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Posts Tagged ‘materialism’

This post brings me back to my earlier themes of materialism and panpsychism. But it largely developed from my trying to understand one of Henry More’s examples. More believed there to be incorporeal substances, including human minds, ghosts, and a further spirit quite unlike the others, the spirit of nature. More’s central argument for the existence of a spirit of nature relied on a series of examples of phenomena that could (allegedly) only be explained with reference to such a spirit.

One such phenomenon was the sympathetic resonance of unison strings. Roughly speaking, given two strings that are tuned to the same note, if the first is sounded, the second will start to sound the note as well, even though it has not been plucked or otherwise touched itself. As More puts it, there is a power that “makes strings that be tuned Unisons (though on several Instruments) the one being touched, the other to tremble and move very sensibly, and to cast off a straw or pin or any such small thing laid upon it” (More 1659, 451).

More was far from the first philosopher to notice this phenomenon. The example occurs in such diverse places as Plotinus’s Enneads (4.4.40-4, quoted at Gouk 1999, 87), and Bacon’s Sylva Sylvarum (Bacon 1627, 72). Hume later used it to help illustrate his psychological sort of sympathy. Of most immediate relevance, however, is a discussion in Marin Mersenne’s Harmonie universelle.

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In an earlier post I talked about some arguments in Bayle’s Dictionary. In notes to the article ‘Dicaearchus’ Bayle argues against the view that certain material things can think because of the way their parts are arranged. I suggested at the end of that post, rather hesitantly, that one might gloss the conclusion as ‘the only way to be a materialist is to be Spinoza’. That still strikes me as not quite right. But Bayle does provide the materials to construct an argument for a somewhat Spinozistic sort of materialism, one that does not rely on the arrangement of material things to explain why some material things can think.

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In my previous post I mentioned Hobbes’s worry that his materialist account of perception would lead him to a sort of panpsychism. When he explains the problem he faces, Hobbes notes that one might just accept the conclusion. After all, “there have been philosophers, and those learned men, who have maintained that all bodies are endued with sense” (De Corpore 25.5). Who were these learned men Hobbes had in mind?

One good candidate here is Tommaso Campanella. But here I want to draw attention to another possible candidate, Francis Bacon. In his Sylva Sylvarum Bacon claims that it “is certaine that all bodies whatsoever, though they have no Sense, yet they have Perception” (Bacon 1627, 211; I learned of this from David Skrbina, Panpsychism in the West, 82-3).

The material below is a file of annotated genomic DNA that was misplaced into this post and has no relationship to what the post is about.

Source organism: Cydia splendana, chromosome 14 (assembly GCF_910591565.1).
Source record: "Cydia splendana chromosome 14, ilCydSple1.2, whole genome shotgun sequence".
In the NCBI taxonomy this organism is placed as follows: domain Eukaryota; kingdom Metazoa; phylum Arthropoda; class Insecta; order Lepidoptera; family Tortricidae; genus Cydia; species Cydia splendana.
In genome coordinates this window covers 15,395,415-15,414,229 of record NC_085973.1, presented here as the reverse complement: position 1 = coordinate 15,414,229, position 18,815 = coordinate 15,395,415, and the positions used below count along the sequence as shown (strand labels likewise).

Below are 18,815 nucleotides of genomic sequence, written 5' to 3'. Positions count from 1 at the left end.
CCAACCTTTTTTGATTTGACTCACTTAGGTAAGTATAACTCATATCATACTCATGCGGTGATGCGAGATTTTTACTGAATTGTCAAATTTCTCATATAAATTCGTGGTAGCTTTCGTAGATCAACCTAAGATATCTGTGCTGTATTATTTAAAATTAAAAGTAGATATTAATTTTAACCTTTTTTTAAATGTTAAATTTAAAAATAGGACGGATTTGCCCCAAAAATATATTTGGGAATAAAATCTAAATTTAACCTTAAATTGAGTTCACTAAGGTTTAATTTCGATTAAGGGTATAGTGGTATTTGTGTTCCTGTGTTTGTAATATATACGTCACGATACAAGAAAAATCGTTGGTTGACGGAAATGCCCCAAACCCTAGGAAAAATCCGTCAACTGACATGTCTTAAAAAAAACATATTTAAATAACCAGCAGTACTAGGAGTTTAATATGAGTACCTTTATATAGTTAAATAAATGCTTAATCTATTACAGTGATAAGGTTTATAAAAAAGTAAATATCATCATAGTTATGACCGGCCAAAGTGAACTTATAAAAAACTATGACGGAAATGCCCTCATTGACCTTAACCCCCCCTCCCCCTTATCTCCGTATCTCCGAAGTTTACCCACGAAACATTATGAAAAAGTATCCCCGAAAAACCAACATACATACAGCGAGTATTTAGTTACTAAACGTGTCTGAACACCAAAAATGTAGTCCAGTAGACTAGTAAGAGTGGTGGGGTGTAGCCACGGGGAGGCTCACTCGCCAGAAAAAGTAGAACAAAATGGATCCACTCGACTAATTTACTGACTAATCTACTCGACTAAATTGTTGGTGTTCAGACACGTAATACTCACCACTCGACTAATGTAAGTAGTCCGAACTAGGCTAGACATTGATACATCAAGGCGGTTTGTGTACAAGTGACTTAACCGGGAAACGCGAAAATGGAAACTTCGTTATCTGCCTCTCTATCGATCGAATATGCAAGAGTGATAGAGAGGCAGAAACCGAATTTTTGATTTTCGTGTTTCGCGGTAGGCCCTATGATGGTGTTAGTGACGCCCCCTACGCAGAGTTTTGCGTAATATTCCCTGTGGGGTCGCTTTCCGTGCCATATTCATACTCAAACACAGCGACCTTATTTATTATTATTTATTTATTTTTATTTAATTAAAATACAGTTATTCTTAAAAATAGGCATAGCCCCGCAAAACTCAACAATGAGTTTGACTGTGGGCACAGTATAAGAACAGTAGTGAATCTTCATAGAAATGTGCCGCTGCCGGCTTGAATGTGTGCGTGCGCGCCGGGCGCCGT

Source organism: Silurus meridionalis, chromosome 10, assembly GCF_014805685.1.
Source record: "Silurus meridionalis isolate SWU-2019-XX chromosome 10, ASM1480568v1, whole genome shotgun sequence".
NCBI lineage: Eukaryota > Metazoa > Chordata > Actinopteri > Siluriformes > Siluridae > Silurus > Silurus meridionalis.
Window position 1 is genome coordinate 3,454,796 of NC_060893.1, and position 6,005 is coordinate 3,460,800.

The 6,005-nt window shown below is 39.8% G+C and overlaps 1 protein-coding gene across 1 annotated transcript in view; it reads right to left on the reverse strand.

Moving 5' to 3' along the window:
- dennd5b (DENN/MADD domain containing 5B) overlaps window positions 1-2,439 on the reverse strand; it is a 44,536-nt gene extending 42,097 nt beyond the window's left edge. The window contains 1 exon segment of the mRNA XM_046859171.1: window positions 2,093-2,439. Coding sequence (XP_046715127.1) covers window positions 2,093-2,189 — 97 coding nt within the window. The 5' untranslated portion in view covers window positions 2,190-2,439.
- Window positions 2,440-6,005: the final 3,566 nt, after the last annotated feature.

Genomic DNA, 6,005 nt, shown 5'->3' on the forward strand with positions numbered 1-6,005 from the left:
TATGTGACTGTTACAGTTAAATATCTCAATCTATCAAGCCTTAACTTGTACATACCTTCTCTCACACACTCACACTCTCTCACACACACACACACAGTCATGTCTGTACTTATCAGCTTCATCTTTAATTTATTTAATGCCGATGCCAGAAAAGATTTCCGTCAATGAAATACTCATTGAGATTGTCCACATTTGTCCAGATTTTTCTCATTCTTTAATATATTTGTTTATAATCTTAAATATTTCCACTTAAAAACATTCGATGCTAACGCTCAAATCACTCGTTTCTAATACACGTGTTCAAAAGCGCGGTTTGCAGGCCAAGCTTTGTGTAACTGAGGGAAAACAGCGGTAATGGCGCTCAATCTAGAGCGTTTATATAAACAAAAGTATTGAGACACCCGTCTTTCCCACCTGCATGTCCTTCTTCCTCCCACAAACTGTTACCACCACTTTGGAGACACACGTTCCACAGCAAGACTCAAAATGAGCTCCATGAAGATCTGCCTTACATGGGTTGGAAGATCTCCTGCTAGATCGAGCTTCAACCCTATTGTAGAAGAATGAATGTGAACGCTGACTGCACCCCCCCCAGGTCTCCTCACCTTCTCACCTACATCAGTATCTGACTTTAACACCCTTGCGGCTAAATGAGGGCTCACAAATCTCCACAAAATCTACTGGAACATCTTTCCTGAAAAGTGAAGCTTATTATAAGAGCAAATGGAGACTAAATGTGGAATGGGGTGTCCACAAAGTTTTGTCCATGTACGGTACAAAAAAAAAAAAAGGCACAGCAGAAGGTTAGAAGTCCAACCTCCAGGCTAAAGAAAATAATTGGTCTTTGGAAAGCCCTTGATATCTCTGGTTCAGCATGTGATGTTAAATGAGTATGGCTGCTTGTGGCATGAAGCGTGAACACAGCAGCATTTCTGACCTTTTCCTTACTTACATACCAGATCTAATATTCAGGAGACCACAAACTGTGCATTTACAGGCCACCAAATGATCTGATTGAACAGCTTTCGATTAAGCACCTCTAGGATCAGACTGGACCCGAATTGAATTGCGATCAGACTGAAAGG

Bacon notes the sensitivity of this “perception”, and goes on to give several examples, many of which are examples of things that are signs of the weather. The Sylva Sylvarum was a popular work, of which Hobbes would likely have known. Aside from the work’s popularity, Hobbes had the connection of having once worked for Bacon as a secretary: a connection that makes potential Hobbes-Bacon connections particularly intriguing, though they are hard to pin down.

So what did Bacon have in mind by talking about the perception of bodies?

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In thinking about early modern materialism, I’ve repeatedly come across the view that materialism implies panpsychism. This claim has some current resonance, in that Galen Strawson has been arguing for a version of it. And it has several early modern sources. Thomas Hobbes worried that his materialist account of perception would lead him to a sort of panpsychism. Henry More argued that the changes Hobbes made to his view to avoid this did not solve the problem. Margaret Cavendish was a panpsychist materialist, and thought that non-panpsychist materialists, such as Hobbes aimed to be, could not adequately explain the workings of the world. There’s also, I believe, a version of the claim that materialism implies panpsychism in John Locke’s Essay (in 4.10.10). And there’s another version — the one I describe below — in Pierre Bayle’s Historical and Critical Dictionary. This being, at least, a curiously persistent theme, it seems to be worth some investigation.

In note C to the article “Dicaearchus”, Bayle argues against the view (Dicaearchus’s view, as he has it) that body can think. Bayle’s argument works in something like the following way.

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